Often collections of essays from specialists in various fields do not closely follow the intellectual goals of the lead authors or editors. This is not the case with this book. The editors’ introduction clearly presents definitions and frameworks that are used carefully by the authors of each chapter. The editors refer to their 2013 book in defining strategic narratives as instruments used by political actors to “extend their influence” and “change the discursive environment in which they operate” and thereby creating a shared understanding of a given issue, event, or international condition. It is in this chapter that the editors identify three main forms of strategic narratives: narratives about the international system, narratives employed by political actors to shape the formulation of policy, and narratives that allow actors to project their identity. Part of the guidance given to the authors of the chapters was to explore how the narratives are formed by political actors and how they are projected and then received by third parties.
In the introductory chapter, the editors emphasize the importance of understanding media ecologies. This provides an important addition to traditional international relations studies, including foreign policy analysis. Here communication and media studies scholars help international relations scholars understand how information and knowledge are spread through a society. The editors describe three phases of media ecology that shape international relations. The first was the national and satellite broadcast era that governments used to their own advantage. The second phase was defined by the Internet, when traditional sources of media lost much of their control and power. This was described as a “Wild West” moment. Currently, in the third phase, professional media and policy actors have regained control and are using the media ecology to serve their interests.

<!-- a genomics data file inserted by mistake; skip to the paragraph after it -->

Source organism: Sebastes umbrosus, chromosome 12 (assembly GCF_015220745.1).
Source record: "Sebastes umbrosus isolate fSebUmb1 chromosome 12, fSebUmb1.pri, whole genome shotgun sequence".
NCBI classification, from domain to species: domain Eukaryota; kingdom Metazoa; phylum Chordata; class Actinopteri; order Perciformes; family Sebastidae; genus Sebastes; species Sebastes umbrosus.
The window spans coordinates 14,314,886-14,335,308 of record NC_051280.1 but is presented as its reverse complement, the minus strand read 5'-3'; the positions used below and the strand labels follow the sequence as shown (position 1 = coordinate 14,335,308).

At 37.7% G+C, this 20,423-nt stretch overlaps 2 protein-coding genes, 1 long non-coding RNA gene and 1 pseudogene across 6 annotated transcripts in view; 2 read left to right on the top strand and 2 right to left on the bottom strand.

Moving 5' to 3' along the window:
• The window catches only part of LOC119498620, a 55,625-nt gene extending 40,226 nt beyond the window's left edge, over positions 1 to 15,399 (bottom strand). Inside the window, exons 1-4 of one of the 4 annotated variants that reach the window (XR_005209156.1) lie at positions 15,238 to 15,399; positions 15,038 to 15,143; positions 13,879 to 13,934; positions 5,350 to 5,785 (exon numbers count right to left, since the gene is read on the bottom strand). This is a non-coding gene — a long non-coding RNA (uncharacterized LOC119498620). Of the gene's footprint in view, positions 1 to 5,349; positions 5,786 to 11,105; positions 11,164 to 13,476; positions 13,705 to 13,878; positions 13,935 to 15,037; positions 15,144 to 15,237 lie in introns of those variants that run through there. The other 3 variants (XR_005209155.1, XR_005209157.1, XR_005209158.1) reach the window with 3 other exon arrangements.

In chapter 2, “Strategic Narratives: Methods and Ethics,” O’Loughlin, with Miskimmon and Roselle, introduces the reader to four possible explanations of the role of communications in international relations. They discuss in detail rationalism, communicative action, and reflexive and poststructural theoretical approaches that are used by scholars to understand the formation, projection, and reception of strategic narratives. The authors of this chapter offer an adequate description of the traditional debates in social science research. The authors provide evidence that policymakers are using the same methods academics are using to measure the effectiveness of their strategic narratives.